The Asus ROG Ally might be the most widely anticipated handheld gaming PC since the Steam Deck. While there’s no shortage of other handhelds on the market these days, most come from small companies without major global retail or customer service and support networks.
Asus, meanwhile, has been a major player in the PC gaming space for years. And not only does the ROG Ally have more CPU and graphics processing power than the Steam Deck, but it’s pretty competitively priced. After going up for pre-order a little over a month ago, the ROG Ally is now available for $700 from Best Buy and Asus.com.
That’s the price for a model with an AMD Ryzen Z1 Extreme processor, which is a 9-30W chip with 8 Zen 4 CPU cores, 16 threads, and 12 RDNA 3 Compute Units. It’s basically a Ryzen 7 7840U without the dedicated AI hardware and with some custom tuning.
Asus also plans to offer a cheaper model in the future that has a less powerful Ryzen Z1 chip with 6 Zen 4 CPU cores and 4 RDNA 3 GPU compute units. But with an expected price tag of $600, it’s not clear to me why anybody would buy that model rather than spending $100 more on a model with significantly better graphics.
Both handhelds feature 7 inch, 1920 x 1080 pixel displays with a 120 Hz refresh rate, 16GB of LPDDR5-6400 memory, 512GB of PCIe 4.0 NVMe solid state storage, and 40 Wh batteries.
Unlike the Steam Deck, which ships with the GNU/Linux-based SteamOS, the Asus ROG Ally ships with Windows 11… which is both a blessing and a curse according to early reviews.
On the one hand, the Windows software means that you don’t need to rely on any sort of compatibility layers to run games designed for Windows: most games should just work out of the box. On the other hand, Windows is an operating system that was designed for keyboard and mouse navigation (and, to a lesser degree, touchscreen input), while SteamOS was designed to be navigated using the Steam Deck’s game controllers.
The result is that it’s actually a lot easier to perform most gaming-related activities on a Steam Deck at this point. While it’s possible that Microsoft and/or Asus could improve the ROG Ally’s software experience over time, the same is true of Valve, which has already shown pretty impressive commitment to releasing regular software updates that bring improvements to the Steam Deck.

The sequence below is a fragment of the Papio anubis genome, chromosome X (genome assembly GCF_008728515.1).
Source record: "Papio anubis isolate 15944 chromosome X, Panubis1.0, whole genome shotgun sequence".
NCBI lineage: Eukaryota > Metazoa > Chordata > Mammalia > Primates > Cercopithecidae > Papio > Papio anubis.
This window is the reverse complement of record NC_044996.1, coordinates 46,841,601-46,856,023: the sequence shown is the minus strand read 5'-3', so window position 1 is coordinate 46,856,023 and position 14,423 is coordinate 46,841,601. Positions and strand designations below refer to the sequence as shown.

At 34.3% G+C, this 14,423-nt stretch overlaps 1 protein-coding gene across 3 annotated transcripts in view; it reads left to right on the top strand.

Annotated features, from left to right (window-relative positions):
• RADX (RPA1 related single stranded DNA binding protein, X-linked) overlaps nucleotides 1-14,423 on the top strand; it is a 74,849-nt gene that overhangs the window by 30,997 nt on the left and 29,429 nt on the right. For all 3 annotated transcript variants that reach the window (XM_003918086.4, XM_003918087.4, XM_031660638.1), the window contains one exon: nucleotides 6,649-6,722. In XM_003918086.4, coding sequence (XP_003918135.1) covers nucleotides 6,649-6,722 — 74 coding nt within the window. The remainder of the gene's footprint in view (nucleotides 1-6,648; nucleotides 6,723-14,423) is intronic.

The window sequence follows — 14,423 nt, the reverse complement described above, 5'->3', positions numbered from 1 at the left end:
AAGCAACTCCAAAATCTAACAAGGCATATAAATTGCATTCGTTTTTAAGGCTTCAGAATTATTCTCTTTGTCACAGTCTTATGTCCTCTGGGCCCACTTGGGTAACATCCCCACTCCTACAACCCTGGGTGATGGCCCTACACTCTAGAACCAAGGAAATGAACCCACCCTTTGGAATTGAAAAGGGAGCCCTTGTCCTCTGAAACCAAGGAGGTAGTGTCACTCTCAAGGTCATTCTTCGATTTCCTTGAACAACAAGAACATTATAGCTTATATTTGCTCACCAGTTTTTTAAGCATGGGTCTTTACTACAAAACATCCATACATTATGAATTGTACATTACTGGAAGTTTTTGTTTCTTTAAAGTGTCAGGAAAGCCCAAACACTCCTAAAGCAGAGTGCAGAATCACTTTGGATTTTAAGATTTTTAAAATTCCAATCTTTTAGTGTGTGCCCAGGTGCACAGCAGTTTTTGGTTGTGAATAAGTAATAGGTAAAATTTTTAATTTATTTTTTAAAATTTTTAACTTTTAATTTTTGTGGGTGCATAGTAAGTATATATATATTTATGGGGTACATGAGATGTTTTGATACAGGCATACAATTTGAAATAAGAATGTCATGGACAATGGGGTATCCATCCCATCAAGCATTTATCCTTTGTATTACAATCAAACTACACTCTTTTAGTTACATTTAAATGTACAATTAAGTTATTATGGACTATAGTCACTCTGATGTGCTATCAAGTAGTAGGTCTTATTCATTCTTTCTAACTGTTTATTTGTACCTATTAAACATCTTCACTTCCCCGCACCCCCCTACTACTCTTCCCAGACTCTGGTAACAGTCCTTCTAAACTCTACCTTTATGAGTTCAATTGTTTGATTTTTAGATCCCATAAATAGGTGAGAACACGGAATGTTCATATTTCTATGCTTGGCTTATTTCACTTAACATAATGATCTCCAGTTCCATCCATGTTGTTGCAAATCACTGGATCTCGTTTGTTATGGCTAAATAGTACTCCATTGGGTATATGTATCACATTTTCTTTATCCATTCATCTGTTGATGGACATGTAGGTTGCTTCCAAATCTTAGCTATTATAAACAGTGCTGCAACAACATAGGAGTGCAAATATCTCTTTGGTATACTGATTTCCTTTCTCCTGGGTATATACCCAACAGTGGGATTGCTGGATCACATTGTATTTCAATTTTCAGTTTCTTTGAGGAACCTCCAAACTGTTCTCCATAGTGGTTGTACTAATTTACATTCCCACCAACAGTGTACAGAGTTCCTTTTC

Anyway, it’s nice to see some competition in this space… particularly competitively priced competition from a company that already has a long track record of making, selling, and supporting gaming PCs.
|ROG Ally (Z1 Extreme)||ROG Ally Z1||Steam Deck|
1920 x 1080 pixels
1280 x 1800 pixels
|Processor||AMD Ryzen Z1 Extreme|
8 x Zen 4 CPU cores / 16 threads
9 – 30W TDP
|AMD Ryzen Z1|
6 x Zen 4 CPU cores / 12 threads
9 – 30W TDP
4 x Zen 2 CPU cores / 8 threads
4 – 15W TDP
|Graphics||12 x RDNA 3 compute units||4 x RDNA 3 compute units||8 x RDNA 2 compute units|
256GB PCIe NVMe
512GB high-speed PCI NVMe
Asus ROG Armory Crate (game launcher & settings)
|SteamOS (Arch Linux-based)|
Windows 11 supported
The ROG Ally also has a sort of secret weapon: a ROG XG Mobile connector that provides a high-speed data connection for Asus ROG XG Mobile graphics docks with up to an NVIDIA RTX 4090 GPU… so far. Theoretically this connector could also let you hook up a next-gen GPU in the future. But it’s also a proprietary connector that will only work with a handful of expensive eGPUs from Asus, so it’s unclear just how much of a selling point this truly is.